It’s funny, and serves a purpose. At the J.C. Penney headquarters, when an employee inquired about his dinner plans, he said: “We’re going to sell a lot of sheets and pillowcases with that attitude right there, my dear.”
“In life, there’s only one great bridge to the other side,” Mr. Richie said. “That is a sense of humor.” He sees it as a path toward relevance, and relevance as an alternative to retirement.
This fandom keeps him in the mix, Mr. Richie added, rattling off the admirers he often hears about: “My mama, my daddy, my cousin, my brother, my sister, my aunt loves you.” That fan base has to translate, he said. “Somebody is going to buy a towel and hopefully a sheet.”
“I would buy anything for Lionel Richie,” said Lisa Stewart, a 49-year-old mother of three from Lexington, Ky, who was attending Mr. Richie’s Las Vegas concert one Saturday evening. She had already shelled out hundreds of dollars for V.I.P. passes in celebration of her coming birthday.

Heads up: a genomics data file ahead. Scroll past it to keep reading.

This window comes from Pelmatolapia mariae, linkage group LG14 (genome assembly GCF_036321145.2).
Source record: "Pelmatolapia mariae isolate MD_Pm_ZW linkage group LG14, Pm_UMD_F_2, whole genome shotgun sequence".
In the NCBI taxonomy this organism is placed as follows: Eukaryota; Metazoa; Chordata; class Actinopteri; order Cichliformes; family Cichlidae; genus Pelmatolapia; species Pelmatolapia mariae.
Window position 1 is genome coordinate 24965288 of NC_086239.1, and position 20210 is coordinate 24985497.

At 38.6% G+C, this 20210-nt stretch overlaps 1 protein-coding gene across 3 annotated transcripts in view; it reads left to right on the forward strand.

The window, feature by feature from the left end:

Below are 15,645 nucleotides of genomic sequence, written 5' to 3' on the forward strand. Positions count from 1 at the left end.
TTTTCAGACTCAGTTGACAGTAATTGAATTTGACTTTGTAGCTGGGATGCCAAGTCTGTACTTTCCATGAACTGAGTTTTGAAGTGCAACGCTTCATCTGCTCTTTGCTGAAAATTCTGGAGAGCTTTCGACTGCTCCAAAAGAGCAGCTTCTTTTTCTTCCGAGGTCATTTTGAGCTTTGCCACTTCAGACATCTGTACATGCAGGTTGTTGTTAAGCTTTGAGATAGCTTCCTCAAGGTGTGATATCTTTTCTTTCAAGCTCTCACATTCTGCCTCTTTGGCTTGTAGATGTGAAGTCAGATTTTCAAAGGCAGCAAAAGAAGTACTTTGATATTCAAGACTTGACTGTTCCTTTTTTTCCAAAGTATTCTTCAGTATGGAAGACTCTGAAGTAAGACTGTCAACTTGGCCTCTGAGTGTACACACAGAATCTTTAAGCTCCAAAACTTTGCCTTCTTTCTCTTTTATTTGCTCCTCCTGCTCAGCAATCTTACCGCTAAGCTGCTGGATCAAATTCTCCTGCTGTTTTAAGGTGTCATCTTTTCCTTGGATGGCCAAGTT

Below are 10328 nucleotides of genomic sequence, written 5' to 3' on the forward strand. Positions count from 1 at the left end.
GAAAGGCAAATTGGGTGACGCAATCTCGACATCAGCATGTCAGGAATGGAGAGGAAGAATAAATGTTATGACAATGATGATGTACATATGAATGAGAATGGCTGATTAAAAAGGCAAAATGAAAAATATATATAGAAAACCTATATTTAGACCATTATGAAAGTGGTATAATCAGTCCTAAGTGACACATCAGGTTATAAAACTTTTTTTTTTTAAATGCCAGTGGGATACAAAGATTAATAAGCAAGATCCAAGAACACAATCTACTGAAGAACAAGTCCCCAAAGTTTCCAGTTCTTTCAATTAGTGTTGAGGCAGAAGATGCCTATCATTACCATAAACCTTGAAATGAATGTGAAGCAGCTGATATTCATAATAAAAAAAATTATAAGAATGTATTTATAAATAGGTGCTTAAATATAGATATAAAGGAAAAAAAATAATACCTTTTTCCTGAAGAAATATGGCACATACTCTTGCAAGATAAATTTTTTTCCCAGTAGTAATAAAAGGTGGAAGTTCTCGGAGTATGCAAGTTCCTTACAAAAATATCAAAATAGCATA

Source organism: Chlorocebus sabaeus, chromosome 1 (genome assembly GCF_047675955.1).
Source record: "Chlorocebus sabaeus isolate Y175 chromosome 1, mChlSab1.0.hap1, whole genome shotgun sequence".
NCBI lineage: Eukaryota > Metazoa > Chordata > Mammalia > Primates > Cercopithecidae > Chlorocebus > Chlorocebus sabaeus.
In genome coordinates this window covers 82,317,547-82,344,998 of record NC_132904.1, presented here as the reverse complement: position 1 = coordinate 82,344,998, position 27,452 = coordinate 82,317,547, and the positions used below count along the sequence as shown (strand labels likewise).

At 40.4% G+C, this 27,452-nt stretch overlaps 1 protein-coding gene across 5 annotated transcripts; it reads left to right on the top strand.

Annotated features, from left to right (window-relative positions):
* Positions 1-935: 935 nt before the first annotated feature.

Although she is a lifelong J.C. Penney shopper — her husband was wearing pants from the chain to the concert — Ms. Stewart had not heard of Mr. Richie’s bedding line. The possibility excited her. (Later, in an email, she said she saw pieces online and loved them all.)
On this particular summer night, Ms. Stewart was part of a crowd that drew people from San Diego and San Antonio, Illinois and Arkansas. For a little less than two hours, a few thousand people stood, if and when they were able, swaying and smiling.